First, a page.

It seems pretty instinctive that when something’s wrong, we try to fix it. Including with ourselves. Yet recent advances in neuroscience suggest this isn’t always the best way to get unstuck.
To understand why, we need to understand what it means to ‘think’. When we have a new thought, it happens in our conscious mind, known as the working memory. As space is at a premium (there’s only enough attention for a few thoughts at any one time), the thought is moved to the subcortex, our memory centre.
If the thought isn’t repeated, it fades, but when you think the thought again and again, more and more neuronal connections are made so that the thought becomes hardwired into the brain.
Now when you want to bring the thought (aka idea or memory) to mind, it’s little effort. More than that, to save the drain of conscious thought, the thought becomes an unconscious habit, deepened with every neuronal connection made.
Consider how much effort and ‘conscious’ driving was when you were a novice compared to how automatic and ‘unconscious’ it became with experience.
With that in mind, you might now see why trying to fix problems – i.e. thinking about what’s wrong – only makes things worse.
When you put a problem under the microscope, you are by default thinking about the problem, and therefore laying down more neuronal connections. Instead of excising the problematic thinking, we pour so much energy into it that we ram it in deeper.
Digging into our memories means we even create connections between experiences and across time (I’ve always been bad at organising. Maybe it’s the way I was raised, or because my teacher gave me a hard time for it, or perhaps my dog’s effortless achievements just made me feel inadequate…).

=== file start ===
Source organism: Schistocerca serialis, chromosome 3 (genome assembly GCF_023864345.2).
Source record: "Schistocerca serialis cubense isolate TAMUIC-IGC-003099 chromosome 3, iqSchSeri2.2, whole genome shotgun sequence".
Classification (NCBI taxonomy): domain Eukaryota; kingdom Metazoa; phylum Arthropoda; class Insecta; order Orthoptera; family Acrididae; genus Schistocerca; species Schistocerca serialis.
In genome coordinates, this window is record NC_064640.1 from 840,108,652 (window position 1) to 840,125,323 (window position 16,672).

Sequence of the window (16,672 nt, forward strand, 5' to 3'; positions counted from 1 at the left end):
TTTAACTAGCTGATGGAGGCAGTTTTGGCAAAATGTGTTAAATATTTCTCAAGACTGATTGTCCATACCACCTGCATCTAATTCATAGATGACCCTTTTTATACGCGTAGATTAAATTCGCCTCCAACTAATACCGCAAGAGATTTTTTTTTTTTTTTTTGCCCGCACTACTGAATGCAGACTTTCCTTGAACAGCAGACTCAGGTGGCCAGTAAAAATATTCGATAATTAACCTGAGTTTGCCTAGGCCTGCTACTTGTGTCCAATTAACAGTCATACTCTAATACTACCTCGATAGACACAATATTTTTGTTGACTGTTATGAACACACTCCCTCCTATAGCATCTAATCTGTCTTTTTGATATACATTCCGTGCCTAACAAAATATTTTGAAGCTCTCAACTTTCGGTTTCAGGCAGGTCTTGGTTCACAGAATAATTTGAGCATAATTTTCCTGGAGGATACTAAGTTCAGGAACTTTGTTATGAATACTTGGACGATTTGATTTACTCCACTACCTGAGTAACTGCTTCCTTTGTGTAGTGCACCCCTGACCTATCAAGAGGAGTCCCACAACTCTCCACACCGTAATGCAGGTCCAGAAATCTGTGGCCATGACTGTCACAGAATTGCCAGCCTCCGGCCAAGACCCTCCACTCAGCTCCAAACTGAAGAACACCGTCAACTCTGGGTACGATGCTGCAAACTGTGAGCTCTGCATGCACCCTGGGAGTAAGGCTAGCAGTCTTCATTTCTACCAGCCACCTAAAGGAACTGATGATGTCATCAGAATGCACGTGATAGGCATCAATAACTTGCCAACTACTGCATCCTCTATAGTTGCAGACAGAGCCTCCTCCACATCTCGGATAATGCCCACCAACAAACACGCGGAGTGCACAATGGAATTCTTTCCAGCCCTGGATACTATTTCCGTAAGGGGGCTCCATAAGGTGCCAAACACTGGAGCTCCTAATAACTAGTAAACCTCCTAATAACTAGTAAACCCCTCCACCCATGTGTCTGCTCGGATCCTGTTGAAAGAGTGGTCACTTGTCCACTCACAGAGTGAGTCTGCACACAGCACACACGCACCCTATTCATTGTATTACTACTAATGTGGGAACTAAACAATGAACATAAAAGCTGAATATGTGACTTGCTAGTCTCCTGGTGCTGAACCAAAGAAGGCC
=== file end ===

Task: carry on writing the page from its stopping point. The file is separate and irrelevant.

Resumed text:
It’s a downward spiral, and the problem’s still going nowhere fast!
The answer lies not in trying to fix or resist the problem thoughts, but in creating new ‘solution’ thoughts.
Old thinking is so embedded, it’s like a well-worn forest track. If you want the old path to grow over, you simply have to stop walking that way and forge a new one. The more often you walk the new route, the easier it will be to pass that way next time.
Focus your attention on solutions. Cultivate the habit of thinking better thoughts.
Create visions – how would you like things to be? Not, what don’t I like about my life?, but what does my ideal life look like?
Examine what’s working well – what are your successes and talents? Not, what are my weaknesses? what did I do badly?, but what are my strengths? what did I do a great job at?
Focus on solutions – what’s a better way of doing things? Not, what went wrong? why isn’t this working?, but what will make it succeed next time?
Notice what makes you feel good – what puts you in a better state of mind and body? Not, why don’t I have enough energy, enough focus? why am I always stressed?, but what energises me, helps me relax, allows me to focus?
Next time you feel the tug to fix a problem or analyse what’s wrong, stop and ask yourself, what’s right?
Read more about the neuroscience of productive thinking with David Rock’s 2007 book, Quiet Leadership